If you are looking to learn about pointer in C/C++. Here is the right place for you. Understanding the pointer can be confusing at first time, but you will get the hang of it. I will provide some illustrations and examples to get better a picture about a pointer. There are many other pointers available, they are called Smart Pointers, but for the interest of this article I will be discussing the basic Pointer in C++.

What is a Pointer?

As the name suggests, basically something that points at something. This is pretty much what pointer in C++ does.

Let me describe this in a technical term. A pointer is a variable of a type(int, double, boolean, Array, etc) which holds the address of another variable of a same type, and some times the pointer can be pointed to NULL. Not only pointer has access to the address, and also value of the pointed variable as well. …


If you are looking to learn about IntentService and How to implement it in your app. This is the right place for you. I will be discussing IntentService, how it works, and how to implement in an Android using Kotlin language. General knowledge about Service in Android will be helpful to understand this concept.

A Service is an android component that performs long-running process in the background, and Service does not have a UI component associated with it like an activity. By default, it runs on UI thread or Main thread. It also has lifecycles like an Activity but much simpler. If you start a service, it's your responsible to stop the service, otherwise it will be keep running in the background and draining the phone battery. …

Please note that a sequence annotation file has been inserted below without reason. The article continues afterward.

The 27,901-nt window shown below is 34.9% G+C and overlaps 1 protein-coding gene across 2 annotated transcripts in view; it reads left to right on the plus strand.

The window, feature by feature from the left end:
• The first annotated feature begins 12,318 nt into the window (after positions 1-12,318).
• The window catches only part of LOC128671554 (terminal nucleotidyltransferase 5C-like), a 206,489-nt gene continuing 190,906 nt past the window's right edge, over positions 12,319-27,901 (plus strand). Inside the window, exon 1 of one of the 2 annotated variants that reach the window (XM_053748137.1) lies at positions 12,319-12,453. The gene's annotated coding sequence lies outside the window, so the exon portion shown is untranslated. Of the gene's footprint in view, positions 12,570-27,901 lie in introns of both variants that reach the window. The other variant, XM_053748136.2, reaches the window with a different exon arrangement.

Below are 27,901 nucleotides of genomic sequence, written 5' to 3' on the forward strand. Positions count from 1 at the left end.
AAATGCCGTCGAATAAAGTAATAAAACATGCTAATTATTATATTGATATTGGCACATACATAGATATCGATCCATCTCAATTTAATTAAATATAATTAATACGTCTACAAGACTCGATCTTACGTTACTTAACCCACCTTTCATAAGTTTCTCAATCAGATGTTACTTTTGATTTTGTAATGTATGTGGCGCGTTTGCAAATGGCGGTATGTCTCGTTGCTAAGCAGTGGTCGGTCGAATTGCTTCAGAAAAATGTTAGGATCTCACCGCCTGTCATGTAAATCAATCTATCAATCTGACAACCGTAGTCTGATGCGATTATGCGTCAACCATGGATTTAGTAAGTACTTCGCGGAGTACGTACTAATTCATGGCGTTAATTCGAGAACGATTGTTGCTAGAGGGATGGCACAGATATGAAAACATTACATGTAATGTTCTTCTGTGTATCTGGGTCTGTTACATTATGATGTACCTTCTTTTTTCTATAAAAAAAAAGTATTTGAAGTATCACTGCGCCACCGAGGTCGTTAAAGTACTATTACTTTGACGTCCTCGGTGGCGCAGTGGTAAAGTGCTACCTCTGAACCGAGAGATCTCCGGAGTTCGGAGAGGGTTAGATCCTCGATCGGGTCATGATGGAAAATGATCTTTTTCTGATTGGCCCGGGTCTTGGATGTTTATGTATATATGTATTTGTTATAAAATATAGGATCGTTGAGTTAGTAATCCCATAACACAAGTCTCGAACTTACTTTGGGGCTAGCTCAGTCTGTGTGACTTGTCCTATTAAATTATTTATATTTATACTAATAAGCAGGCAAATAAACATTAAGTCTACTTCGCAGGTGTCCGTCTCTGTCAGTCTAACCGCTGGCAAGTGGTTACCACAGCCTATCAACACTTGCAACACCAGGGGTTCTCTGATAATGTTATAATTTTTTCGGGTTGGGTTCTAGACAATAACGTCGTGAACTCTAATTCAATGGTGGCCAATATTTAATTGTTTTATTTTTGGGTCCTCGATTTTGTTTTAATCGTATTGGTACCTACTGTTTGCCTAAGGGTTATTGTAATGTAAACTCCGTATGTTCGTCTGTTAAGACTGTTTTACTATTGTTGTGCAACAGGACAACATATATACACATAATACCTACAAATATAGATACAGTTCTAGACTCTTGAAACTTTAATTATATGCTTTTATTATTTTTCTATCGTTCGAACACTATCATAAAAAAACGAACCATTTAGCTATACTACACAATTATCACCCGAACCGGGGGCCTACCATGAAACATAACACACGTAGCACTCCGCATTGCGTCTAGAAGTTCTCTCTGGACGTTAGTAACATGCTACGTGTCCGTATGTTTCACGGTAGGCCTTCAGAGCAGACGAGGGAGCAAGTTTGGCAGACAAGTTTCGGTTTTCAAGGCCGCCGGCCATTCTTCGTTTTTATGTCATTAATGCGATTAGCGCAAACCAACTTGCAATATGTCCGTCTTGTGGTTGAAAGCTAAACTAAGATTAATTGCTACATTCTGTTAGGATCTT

In this article I will be discussing Android Activity launch modes, why we need launch mode, what are the different types of launch modes available, and how they work. Before we dive into that I would like to introduce some topic we often use in this tutorial. Task and Back Stack. In this context Task means collections of activities in an app, and Back Stack means as the name suggest is a stack which does only two operation push/pop in “last in, last out” fashion. An example of Back Stack as follows :

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An illustration of Back Stack.

In an android application, it may have multiple task within the applications, and each task has a back stack which holds the activities in LIFO manner. The activities are pushed based on order the user opened them. For example, lets say we have three activities in an application, lets call it Activity A, B, and C. When the app launches the Activity A will open, then it will be pushed into the back stack, from Activity A the user opens the Activity B, then it will be pushed into the back stack, and finally from the Activity B the user opens the Activity C, then it will be pushed into the back stack. Now the back stack will look like the image above. If the user decided to go back to the Activity B from the Activity C, by pressing the back button. The Activity C will be popped from the stack by calling it finish (Destroyed). Now the stack will look like this…

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